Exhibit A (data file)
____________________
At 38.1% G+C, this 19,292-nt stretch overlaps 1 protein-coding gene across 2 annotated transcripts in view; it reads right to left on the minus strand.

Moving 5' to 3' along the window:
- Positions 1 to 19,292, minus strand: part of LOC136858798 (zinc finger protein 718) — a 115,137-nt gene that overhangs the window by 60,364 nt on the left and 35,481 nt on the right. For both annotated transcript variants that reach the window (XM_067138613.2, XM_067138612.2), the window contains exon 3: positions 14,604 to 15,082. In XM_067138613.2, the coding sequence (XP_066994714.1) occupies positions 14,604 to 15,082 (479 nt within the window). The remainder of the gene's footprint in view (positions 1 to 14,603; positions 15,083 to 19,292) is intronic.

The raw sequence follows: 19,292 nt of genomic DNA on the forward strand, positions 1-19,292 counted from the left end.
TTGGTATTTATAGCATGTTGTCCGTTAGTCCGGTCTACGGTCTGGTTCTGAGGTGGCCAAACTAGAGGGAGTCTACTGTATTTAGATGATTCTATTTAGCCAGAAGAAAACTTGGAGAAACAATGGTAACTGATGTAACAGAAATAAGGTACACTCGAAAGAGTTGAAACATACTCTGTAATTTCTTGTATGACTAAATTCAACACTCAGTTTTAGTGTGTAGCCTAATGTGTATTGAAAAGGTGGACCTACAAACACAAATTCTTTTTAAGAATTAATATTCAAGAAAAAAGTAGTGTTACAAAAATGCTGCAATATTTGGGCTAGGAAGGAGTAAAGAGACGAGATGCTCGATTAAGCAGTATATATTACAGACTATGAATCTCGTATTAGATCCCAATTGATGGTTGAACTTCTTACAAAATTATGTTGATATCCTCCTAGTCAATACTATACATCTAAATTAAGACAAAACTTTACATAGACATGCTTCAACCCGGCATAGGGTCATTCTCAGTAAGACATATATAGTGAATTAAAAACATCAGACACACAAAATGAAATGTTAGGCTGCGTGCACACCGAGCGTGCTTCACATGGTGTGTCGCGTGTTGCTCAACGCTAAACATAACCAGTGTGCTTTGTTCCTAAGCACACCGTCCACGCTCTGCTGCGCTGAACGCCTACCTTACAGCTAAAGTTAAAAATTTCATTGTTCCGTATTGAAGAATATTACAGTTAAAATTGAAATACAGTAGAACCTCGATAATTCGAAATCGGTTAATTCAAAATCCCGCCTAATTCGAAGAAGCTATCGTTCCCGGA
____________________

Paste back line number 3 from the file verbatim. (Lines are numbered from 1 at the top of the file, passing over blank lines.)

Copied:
- Positions 1 to 19,292, minus strand: part of LOC136858798 (zinc finger protein 718) — a 115,137-nt gene that overhangs the window by 60,364 nt on the left and 35,481 nt on the right. For both annotated transcript variants that reach the window (XM_067138613.2, XM_067138612.2), the window contains exon 3: positions 14,604 to 15,082. In XM_067138613.2, the coding sequence (XP_066994714.1) occupies positions 14,604 to 15,082 (479 nt within the window). The remainder of the gene's footprint in view (positions 1 to 14,603; positions 15,083 to 19,292) is intronic.